Child Safe Network Tuk Tuk Driver
Photo © Lucas Veuve, 2013 / Child Safe Network

 

Alerting Tourists of the Baby Milk Scam

A big problem in Siem Reap is a network of young people who are working in a milk scam ring, where vulnerable children are sent to work and encourage tourists to purchase powdered baby milk (many tourists become convinced that supplying this instead of giving money directly is a less harmful way to give to a begging child). Some supermarkets are in on the scam. Tourists are led to participating ones, the child then returns the milk powder after the tourist has left, and the supermarket takes a cut and the child gets some too.

Child Safe Network Baby Milk Scam
Educating travelers about the baby milk scam (Child Safe Network) 

 

"Children Are Not Tourist Attractions"

The burgeoning orphanage tourism industry and the damage it causes in Cambodia has been well publicized lately*, but many visitors still want to visit orphanages or schools. This particular campaign under Child Safe, "Children Are Not Tourist Attractions", has a great visual to raise awareness that tourists should not support businesses that allow you to freely interact with children.

Children Are Not Tourist Attractions
The "Children Are Not Tourist Attractions" campaign by the Child Safe Network

 

*Here are some examples of reports and news article regarding "orphanage tourism" in Cambodia:

  • The Guardian - "Cambodia: child protection workers call for end to 'orphanage tourism'" (2 Janurary 2014): This article includes the following quote from Luke Gracie, alternative care manager at Friends International in Phnom Penh: "People mean well, 99% of people feel they are doing something right and helping the children, providing them some fun… but our argument is that we suggest people think twice about it and think of the longer-term harm that they could be causing."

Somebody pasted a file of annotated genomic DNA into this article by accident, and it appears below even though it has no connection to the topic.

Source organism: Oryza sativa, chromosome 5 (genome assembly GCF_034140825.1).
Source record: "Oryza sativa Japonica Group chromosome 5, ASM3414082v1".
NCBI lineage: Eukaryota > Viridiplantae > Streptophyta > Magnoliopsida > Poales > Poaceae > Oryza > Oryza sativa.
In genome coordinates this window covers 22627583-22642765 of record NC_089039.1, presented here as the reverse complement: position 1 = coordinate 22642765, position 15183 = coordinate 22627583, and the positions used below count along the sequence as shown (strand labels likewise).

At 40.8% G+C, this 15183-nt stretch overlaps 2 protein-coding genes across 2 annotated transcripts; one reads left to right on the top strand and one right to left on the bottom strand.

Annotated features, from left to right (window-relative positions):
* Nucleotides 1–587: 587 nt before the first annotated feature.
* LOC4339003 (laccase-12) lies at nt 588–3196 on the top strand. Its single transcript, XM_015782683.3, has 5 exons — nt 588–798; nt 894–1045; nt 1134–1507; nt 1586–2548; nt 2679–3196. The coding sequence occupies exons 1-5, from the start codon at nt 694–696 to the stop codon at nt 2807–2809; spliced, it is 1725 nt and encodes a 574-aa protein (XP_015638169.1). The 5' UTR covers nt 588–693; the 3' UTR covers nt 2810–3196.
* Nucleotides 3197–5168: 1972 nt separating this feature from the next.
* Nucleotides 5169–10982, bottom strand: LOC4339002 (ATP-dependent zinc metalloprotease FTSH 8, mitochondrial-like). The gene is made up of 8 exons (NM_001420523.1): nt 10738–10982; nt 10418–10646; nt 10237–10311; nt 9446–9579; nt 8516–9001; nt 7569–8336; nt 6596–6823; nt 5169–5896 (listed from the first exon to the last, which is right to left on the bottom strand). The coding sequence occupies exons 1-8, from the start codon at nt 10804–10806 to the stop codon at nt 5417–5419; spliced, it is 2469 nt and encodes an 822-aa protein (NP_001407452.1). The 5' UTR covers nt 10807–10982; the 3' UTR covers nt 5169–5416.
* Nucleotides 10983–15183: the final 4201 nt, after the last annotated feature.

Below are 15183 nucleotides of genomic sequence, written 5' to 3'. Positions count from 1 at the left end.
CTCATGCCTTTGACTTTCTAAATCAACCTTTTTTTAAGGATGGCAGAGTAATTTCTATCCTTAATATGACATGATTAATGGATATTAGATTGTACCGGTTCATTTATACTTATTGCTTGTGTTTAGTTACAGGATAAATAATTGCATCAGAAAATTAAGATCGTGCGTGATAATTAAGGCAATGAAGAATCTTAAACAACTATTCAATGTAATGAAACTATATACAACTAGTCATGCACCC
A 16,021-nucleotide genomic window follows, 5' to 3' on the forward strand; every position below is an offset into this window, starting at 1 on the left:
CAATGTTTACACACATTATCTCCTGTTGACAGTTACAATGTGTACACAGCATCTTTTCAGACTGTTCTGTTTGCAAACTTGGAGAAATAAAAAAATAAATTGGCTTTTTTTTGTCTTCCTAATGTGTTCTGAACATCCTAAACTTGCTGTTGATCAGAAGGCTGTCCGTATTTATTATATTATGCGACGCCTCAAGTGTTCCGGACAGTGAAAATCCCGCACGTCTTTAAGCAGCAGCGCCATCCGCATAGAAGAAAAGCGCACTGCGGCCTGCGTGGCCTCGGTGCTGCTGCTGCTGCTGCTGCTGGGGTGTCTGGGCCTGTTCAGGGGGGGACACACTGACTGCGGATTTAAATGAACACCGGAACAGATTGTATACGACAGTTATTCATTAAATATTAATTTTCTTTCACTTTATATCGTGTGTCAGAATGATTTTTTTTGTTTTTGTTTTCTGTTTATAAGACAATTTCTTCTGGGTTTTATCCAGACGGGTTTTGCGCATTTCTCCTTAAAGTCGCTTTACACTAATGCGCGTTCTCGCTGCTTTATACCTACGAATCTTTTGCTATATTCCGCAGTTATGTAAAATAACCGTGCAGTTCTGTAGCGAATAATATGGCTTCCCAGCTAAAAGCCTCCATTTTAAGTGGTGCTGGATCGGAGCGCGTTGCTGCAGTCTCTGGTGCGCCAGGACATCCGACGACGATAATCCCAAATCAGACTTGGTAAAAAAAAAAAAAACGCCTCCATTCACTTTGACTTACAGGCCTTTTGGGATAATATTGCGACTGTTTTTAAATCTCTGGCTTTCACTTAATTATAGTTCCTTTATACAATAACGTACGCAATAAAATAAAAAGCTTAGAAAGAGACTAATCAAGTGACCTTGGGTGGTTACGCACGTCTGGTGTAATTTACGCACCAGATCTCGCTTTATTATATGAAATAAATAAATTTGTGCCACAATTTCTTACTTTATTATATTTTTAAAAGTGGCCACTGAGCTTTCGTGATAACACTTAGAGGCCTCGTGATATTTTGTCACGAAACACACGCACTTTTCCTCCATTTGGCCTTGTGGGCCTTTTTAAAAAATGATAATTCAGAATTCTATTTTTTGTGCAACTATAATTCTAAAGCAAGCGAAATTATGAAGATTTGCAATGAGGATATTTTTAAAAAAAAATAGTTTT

• UNICEF Cambodia - "What is UNICEF's position on orphanages, group homes, or residential care for children?": UNICEF Cambodia does not support volunteering in orphanages, and urges travelers to instead consider volunteering with organisations that have shifted their focus to community-based support, and for those who have the necessary skills, working in programs not related to caring for children directly, for example, by helping to improve NGO administrative systems, training care-staff or fund-raising.
  • Al Jazeera English - "Cambodia's Orphanage Business" (27 June 2012): This People & Power report by Al Jazeera describes how well-intentioned volunteers have helped to create a surge in the number of orphanages, and how 'voluntourism' is fueling the exploitation of Cambodian children as some businesses seek to benefit from the 'orphanage business'.

Amy has an education background in tourism management, and has worked in a variety of responsible tourism positions in the UK (The Travel Foundation and Nurture Lakeland), India (Kabani and Uravu community based tourism initiative), Malaysia (Wild Asia) and Cambodia (PEPY).